Yet they don’t bat an eye at voter suppresion whether it is making sure voting is a much harder and much longer process for poor people or simply enacting laws that purge voters on the flimsiest pretences. There are the real attacks on our democracy. Fact of the matter is, for many on the right, the vote of a poor person or a minority shouldn’t count as much as their vote. For all the homage paid to our founding fathers, one doesn’t have to look very hard to find evidence that they wanted the votes of wealthier, white males to decide who would actually run the country.

  4. Submitted by Alan Nilsson on 05/29/2020 - 11:48 am.

    The President knows that voter fraud exists. He himself uses absentee ballots. Another step in avoiding exposure. Trump was born to Fred and Mary Trump while they were on their way to view grandfather Frederick Trump’s former bordello in Alaska. President Trump was actually born in a remote cabin in CANADA’s Northwest Territory. His birth was fraudulently registered in the borough of Queens!!!

    • Submitted by Paul Brandon on 05/29/2020 - 12:31 pm.

      But from Snopes:
      “In summation, Donald Trump’s grandfather Frederick Trump was a German immigrant who made his fortune by opening several restaurants and hotels in Seattle and British Columbia during the Yukon Gold Rush. While some of these hotels may have been used for prostitution, gambling, or other seedy activities common on the trail, it is incorrect to say that Trump built his fortune on illegal activities.”

      • Submitted by RB Holbrook on 05/29/2020 - 01:52 pm.

        What you say is true, although there is a sweet irony in a spurious birther scandal about Trump.

        “While some of these hotels may have been used for prostitution, gambling, or other seedy activities common on the trail, it is incorrect to say that Trump built his fortune on illegal activities.”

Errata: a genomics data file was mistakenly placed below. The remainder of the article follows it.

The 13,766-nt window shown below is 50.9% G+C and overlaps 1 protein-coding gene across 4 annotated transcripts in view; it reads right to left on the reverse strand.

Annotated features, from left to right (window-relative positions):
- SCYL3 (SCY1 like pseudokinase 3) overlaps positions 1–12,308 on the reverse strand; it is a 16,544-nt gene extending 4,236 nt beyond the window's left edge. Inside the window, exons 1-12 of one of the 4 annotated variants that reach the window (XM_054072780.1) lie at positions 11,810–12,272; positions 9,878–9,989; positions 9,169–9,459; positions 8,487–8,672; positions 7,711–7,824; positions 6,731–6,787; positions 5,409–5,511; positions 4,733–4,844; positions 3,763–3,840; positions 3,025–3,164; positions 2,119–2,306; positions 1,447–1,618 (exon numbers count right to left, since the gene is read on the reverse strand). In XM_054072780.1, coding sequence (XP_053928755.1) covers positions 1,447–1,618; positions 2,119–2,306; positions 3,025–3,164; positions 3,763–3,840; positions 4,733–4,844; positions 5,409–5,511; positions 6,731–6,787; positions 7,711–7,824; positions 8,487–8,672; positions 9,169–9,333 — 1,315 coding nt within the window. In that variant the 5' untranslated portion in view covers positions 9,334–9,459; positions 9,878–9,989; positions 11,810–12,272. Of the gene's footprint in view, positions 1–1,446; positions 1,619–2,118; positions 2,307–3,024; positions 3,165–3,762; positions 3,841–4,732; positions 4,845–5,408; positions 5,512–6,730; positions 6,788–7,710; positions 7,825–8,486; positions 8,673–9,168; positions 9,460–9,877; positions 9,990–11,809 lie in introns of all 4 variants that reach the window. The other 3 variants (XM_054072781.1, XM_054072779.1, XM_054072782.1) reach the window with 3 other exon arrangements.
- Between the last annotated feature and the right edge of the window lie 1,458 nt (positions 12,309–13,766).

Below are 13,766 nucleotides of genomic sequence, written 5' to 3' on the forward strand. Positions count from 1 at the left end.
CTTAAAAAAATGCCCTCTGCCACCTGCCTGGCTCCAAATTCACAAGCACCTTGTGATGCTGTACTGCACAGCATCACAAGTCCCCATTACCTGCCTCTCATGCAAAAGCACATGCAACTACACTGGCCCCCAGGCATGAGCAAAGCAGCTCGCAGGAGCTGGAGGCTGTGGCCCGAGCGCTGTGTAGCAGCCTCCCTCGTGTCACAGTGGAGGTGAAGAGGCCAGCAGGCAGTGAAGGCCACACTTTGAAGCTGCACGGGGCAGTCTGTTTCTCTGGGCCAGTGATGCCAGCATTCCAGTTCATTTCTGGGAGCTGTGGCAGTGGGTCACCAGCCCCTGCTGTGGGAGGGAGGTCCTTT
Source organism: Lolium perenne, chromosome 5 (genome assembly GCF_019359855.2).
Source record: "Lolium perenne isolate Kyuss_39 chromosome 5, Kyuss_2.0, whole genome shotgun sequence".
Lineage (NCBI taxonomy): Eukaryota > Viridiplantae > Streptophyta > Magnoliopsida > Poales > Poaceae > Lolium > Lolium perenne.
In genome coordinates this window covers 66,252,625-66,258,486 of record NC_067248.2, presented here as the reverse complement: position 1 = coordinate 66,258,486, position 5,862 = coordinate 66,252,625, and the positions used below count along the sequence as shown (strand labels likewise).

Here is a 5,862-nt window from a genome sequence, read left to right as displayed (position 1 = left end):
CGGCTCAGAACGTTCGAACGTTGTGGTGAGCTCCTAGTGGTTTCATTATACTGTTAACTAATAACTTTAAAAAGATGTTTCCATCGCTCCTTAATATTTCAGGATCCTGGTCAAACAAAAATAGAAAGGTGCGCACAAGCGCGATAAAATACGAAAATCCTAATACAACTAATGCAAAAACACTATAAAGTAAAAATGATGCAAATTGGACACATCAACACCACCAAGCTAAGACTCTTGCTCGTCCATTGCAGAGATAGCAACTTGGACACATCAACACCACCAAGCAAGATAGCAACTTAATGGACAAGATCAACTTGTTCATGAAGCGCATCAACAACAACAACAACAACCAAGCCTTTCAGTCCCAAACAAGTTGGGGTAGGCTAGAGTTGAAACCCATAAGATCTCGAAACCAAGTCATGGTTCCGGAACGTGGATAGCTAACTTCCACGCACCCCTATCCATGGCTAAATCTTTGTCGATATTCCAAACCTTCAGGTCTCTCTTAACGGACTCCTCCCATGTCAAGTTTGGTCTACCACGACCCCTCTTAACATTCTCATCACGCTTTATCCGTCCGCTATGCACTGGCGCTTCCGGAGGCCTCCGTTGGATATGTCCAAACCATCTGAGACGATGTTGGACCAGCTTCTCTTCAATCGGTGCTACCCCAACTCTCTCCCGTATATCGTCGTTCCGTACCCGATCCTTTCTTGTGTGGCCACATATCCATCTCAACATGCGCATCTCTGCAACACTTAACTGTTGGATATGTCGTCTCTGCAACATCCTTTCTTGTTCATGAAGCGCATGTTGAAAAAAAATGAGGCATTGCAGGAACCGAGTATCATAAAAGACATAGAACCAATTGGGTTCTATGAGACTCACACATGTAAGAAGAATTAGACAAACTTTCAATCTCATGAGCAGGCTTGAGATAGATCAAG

On the other hand, his grandson managed to piss away a lot of that fortune while engaging in illegal activities (viz. housing discrimination).

        • Submitted by Paul Brandon on 05/31/2020 - 11:34 am.

          and money laundering (see Deutschebank).
          The real estate games were small change by the time that DJT took over.

  5. Submitted by Gene Hodel on 06/02/2020 - 06:36 pm.

    Mr. Black,
    Voting Only by mail is not good for our country or anywhere else.
    We already have early voting by mail when requested by the voter or the voter can go to the Anoka County office to vote. They don’t even have to have an excuse, as was required by absentee voting which now has been replaced with early voting. Every single person in the county can vote early. Voters can also have what is called an agent to bring them a ballot and then the agent takes the ballot back to the County election office. Also voters in nursing homes are visited by election officials so they can vote where they live. On top of all these options a voter can ask a relative or friend to drive them to the polling locations. All these options give everyone an opportunity to vote.
    A law requiring all mail- in voting is another opportunity for fraud. It makes no difference if it is one vote or a thousand.
    Personally I would like to see a process to vote like they do in some other countries. This is where the voter puts their thumb in purple ink. That would greatly decrease the odds of fraud. However most of those citizens on the left prefer a law to allow mail-in votes and no polling place. The left are usually the ones that want to change the results of an election in their favor through a mail-in process. Keep in mind how close many of the recent elections were and what a little bit effort takes to change the results.
    It saddens me to know that so many citizens have sacrificed so much from the beginning of our nation and through all the wars that we still have citizens that don’t want to make the small honest effort to go to their polling place to vote in person. Voting in person helps to ensure fair voting. This should be considered a blessing, and a duty to perform.

  6. Submitted by Hiram Foster on 06/03/2020 - 06:44 am.

    It is impossible to conduct perfect elections. It’s impossible to conduct elections where every single vote is validly cast.. As with much else in life, we do the best we can.

    The effect, and what may be worse, the intent of focusing the possibilities of error and fraud, is to undermine our confidence in elections. It is an attack on the process of democracy, and on democracy itself.